A day for Emily:
Snuggled up under my wool blanket, I am awoken by my host family chatting away in Hindi. I open my eyes and absorb the soft glow of the pre-sunrise light and take in my surroundings: the small mud patio I am sleeping on and my host brothers Lalito and Rukase coming toward me to say good morning. I get out of bed and am greeted wit the news that mother water buffalo gave birth last night. I walk over to see the surprisingly large baby suckling from its mother. My host mother (Mama ji) comes over and milks mama buffalo to make their specialty milk porridge. I watch her heat the milk over the fire, it curdling with red globs in it. It looked disgusting but when I acted out the question “do you eat it?” she responded with an excited nod and belly rub. So, of course, I got to try it that night. It was very tasty with the jaggery (raw sugar) they added (the red globs had been taken out).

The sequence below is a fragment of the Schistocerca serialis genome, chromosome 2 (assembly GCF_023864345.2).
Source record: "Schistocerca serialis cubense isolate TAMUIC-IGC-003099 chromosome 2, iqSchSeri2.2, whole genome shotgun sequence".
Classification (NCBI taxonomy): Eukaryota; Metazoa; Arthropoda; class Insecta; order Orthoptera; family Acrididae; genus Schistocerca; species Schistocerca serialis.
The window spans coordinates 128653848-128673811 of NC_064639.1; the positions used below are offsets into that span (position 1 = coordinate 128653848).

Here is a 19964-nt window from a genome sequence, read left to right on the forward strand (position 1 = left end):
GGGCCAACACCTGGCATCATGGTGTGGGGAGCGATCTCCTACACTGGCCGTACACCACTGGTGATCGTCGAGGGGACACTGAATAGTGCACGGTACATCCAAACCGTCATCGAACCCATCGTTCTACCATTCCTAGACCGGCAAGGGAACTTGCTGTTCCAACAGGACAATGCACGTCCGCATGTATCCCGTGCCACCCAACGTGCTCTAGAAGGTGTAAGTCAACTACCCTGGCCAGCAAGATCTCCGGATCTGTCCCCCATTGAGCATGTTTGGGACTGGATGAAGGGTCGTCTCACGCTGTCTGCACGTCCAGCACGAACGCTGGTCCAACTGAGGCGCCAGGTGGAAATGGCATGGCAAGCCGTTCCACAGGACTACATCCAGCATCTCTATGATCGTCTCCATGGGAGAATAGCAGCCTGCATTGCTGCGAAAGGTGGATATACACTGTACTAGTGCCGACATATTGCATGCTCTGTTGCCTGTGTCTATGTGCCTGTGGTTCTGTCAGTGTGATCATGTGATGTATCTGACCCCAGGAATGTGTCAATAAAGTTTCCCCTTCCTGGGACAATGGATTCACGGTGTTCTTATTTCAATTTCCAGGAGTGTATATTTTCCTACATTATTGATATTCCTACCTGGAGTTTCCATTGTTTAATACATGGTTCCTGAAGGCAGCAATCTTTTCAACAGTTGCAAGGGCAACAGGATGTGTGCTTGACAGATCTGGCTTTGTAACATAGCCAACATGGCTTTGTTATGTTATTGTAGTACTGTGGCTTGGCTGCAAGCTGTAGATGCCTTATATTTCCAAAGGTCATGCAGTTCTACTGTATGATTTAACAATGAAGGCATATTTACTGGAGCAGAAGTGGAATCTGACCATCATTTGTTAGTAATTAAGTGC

Our nights consist of playing, prancing, and singing songs with their five kids. They are all so sweet and we have connected so much.

Kelly’s musings:
Jhadol is a tiny bustling town sitting on the edge of the desert. The people are very friendly from what we understand from our gesturing and limited Hindi. Our home stays are in mud houses with terra cotta roofs and mud walls. The house has a barn attached by a partial walls so you fall asleep to the noises of goats and water buffaloes. You tend to wake up in the middle of the night to donkeys braying, rosters crowing, and dogs barking (for what seems like no reason). We walk to and from the houses on dirt road with a herd of local kids following us. Jhadol is a mix of smiles, laughter, and animals (everywhere!).

From Paige’s Point of View:
Home stays are like nothing I had expected. My dad is an almost silent member. Mom does all the work and smiles happily as she does and Grandma is the smallest person I have ever seen. Though we only spend a small amount of time together at night and in the mornings, we spend as much as much of it laughing as possible. This is usually possible thanks to water buffalo, the goat with a cold, and the parrot that (I believe) plots our death at night from its tiny cage. It was an amazing experience and my favorite part was watching Grandma crawl into bed every night and roll up into what looked like a jelly bean.